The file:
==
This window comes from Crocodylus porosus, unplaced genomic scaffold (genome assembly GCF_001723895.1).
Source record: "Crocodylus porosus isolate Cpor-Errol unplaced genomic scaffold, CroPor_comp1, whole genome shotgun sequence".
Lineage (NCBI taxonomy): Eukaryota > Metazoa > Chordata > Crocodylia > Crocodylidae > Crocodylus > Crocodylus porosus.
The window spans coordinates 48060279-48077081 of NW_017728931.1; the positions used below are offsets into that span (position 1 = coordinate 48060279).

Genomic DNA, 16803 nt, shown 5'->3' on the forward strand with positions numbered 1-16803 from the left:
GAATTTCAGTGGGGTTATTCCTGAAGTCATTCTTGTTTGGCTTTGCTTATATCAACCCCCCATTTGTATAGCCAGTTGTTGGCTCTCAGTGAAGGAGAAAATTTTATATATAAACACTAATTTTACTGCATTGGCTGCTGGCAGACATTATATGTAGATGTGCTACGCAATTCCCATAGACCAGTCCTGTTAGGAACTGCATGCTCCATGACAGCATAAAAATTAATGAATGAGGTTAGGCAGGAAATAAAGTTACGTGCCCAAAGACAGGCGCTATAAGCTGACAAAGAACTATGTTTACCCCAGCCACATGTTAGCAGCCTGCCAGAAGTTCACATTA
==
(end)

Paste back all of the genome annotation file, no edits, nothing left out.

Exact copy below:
This window comes from Crocodylus porosus, unplaced genomic scaffold (genome assembly GCF_001723895.1).
Source record: "Crocodylus porosus isolate Cpor-Errol unplaced genomic scaffold, CroPor_comp1, whole genome shotgun sequence".
Lineage (NCBI taxonomy): Eukaryota > Metazoa > Chordata > Crocodylia > Crocodylidae > Crocodylus > Crocodylus porosus.
The window spans coordinates 48060279-48077081 of NW_017728931.1; the positions used below are offsets into that span (position 1 = coordinate 48060279).

Genomic DNA, 16803 nt, shown 5'->3' on the forward strand with positions numbered 1-16803 from the left:
GAATTTCAGTGGGGTTATTCCTGAAGTCATTCTTGTTTGGCTTTGCTTATATCAACCCCCCATTTGTATAGCCAGTTGTTGGCTCTCAGTGAAGGAGAAAATTTTATATATAAACACTAATTTTACTGCATTGGCTGCTGGCAGACATTATATGTAGATGTGCTACGCAATTCCCATAGACCAGTCCTGTTAGGAACTGCATGCTCCATGACAGCATAAAAATTAATGAATGAGGTTAGGCAGGAAATAAAGTTACGTGCCCAAAGACAGGCGCTATAAGCTGACAAAGAACTATGTTTACCCCAGCCACATGTTAGCAGCCTGCCAGAAGTTCACATTA